Chip Bachara’s practice follows the ups and downs of construction market trends.

by: Max Marbut Associate Editor

Many attorneys keep in their offices a collection of objects related to their practice.

For Chip Bachara, it’s hard hats.

Board-certified in construction law by The Florida Bar and approved as an arbitrator for complex construction disputes by the American Arbitration Association, Bachara grew up in the business and intended to have a career in construction.

Close, but not exactly.

“I got here through a bit of a winding path,” said Bachara, who founded Bachara Construction Law in 2007.

His father returned to Jacksonville after serving in the Navy during World War II, began building houses and eventually was inducted into the Florida Home Builders Association Hall of Fame.

Bachara worked for his father’s small company as a laborer while in high school and then enrolled at the University of Florida, where he received a degree in building construction and then obtained a certified general contractor license.

While Bachara was in college, his parents realized the industry was beginning to evolve from small construction companies that built most of the houses into much larger corporate development operations.

“My parents said ‘you’ve got to do something besides construction. We’re not sending you to school so you can struggle,’” he said.

Instead of starting a construction company, Bachara went to the Mercer University Walter F. George School of Law.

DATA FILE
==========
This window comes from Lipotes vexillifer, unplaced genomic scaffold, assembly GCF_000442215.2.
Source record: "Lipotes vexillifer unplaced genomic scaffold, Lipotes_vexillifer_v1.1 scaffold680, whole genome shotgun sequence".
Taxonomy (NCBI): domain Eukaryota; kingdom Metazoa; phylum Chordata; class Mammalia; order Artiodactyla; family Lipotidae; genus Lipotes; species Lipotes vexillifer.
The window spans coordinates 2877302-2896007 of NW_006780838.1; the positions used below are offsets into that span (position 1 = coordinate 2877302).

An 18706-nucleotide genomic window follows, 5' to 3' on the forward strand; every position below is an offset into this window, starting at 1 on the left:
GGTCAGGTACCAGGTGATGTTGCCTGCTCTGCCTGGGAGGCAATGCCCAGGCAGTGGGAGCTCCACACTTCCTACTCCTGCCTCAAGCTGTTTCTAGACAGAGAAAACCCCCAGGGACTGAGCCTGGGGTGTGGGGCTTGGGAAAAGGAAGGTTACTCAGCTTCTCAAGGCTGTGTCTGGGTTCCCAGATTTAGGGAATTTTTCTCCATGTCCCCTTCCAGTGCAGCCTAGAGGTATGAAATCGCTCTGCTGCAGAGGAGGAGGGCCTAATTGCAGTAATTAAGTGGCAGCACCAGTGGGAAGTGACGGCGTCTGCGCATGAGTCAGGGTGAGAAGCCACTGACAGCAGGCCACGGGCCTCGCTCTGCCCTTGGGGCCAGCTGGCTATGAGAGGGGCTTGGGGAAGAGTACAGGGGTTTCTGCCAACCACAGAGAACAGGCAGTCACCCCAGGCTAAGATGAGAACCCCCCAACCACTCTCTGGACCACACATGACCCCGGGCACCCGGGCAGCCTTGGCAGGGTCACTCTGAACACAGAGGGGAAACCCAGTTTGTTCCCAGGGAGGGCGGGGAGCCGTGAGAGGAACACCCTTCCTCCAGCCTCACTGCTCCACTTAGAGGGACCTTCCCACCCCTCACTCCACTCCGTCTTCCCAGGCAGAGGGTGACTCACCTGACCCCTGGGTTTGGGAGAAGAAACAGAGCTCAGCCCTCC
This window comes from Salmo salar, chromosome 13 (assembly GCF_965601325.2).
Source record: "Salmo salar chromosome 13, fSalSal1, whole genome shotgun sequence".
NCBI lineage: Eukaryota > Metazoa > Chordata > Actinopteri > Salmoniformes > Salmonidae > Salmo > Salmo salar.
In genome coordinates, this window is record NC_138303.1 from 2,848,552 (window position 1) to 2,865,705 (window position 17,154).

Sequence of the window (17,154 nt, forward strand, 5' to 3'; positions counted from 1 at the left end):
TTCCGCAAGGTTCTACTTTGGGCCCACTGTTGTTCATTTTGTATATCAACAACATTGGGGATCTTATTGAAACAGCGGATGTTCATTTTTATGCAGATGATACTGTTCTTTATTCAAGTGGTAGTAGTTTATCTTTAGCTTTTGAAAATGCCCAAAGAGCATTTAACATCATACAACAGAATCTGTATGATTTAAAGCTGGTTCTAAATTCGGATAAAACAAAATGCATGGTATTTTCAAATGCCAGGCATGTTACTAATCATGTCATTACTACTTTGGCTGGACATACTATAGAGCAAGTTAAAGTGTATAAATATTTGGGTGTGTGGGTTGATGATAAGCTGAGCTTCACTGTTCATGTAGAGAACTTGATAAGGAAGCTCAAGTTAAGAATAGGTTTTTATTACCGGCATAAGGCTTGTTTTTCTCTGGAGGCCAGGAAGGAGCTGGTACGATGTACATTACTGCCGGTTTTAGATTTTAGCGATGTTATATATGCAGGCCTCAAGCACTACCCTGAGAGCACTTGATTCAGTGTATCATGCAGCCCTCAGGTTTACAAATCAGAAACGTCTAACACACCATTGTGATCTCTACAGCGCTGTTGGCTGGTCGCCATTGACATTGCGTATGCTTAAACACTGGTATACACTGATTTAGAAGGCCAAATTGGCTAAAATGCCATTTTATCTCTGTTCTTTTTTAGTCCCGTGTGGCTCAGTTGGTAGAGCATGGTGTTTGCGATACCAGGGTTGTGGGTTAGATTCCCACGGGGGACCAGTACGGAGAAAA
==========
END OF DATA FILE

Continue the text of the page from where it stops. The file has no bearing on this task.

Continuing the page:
“With law school, I realized I had an option. I could still be in construction, but with a law degree,” he said.

Bachara was admitted to the Bar in 1987 and worked at two Jacksonville firms before opening Bachara Construction Group.

In 31 years of exclusively practicing construction law, Bachara said he’s ridden the ups and downs of the housing and commercial real estate markets along with the developers and investors.

When real estate went into its slump several years ago, the firm focused on construction defect litigation.

“Defect work lags years behind the market,” Bachara said.

With the current resurgence in new construction, both commercial and residential, the firm is handling more transactional work, such as contracts between the entities involved in a project.

There also can be litigation.

“When a building is under construction, there are fights going on between the owner and the contractor and the contractor and the subcontractor and the engineers are fighting about something. You’re dealing with delays, disruption and arbitration.

“Those types of disputes are a lot more complex and a lot more stressful. The job is moving and if you aren’t moving quickly with it, it’s going to cause a problem. The last thing you want to do is to add to a problem with the project,” said Bachara.

Taking into account the current uptick in commercial, single-family and multifamily residential construction, Bachara predicts a strong market on the legal side of the business as well.

“As long as we’re still building in Jacksonville, there will be mistakes. Building fast can be a recipe for problems and that’s what keeps us busy.”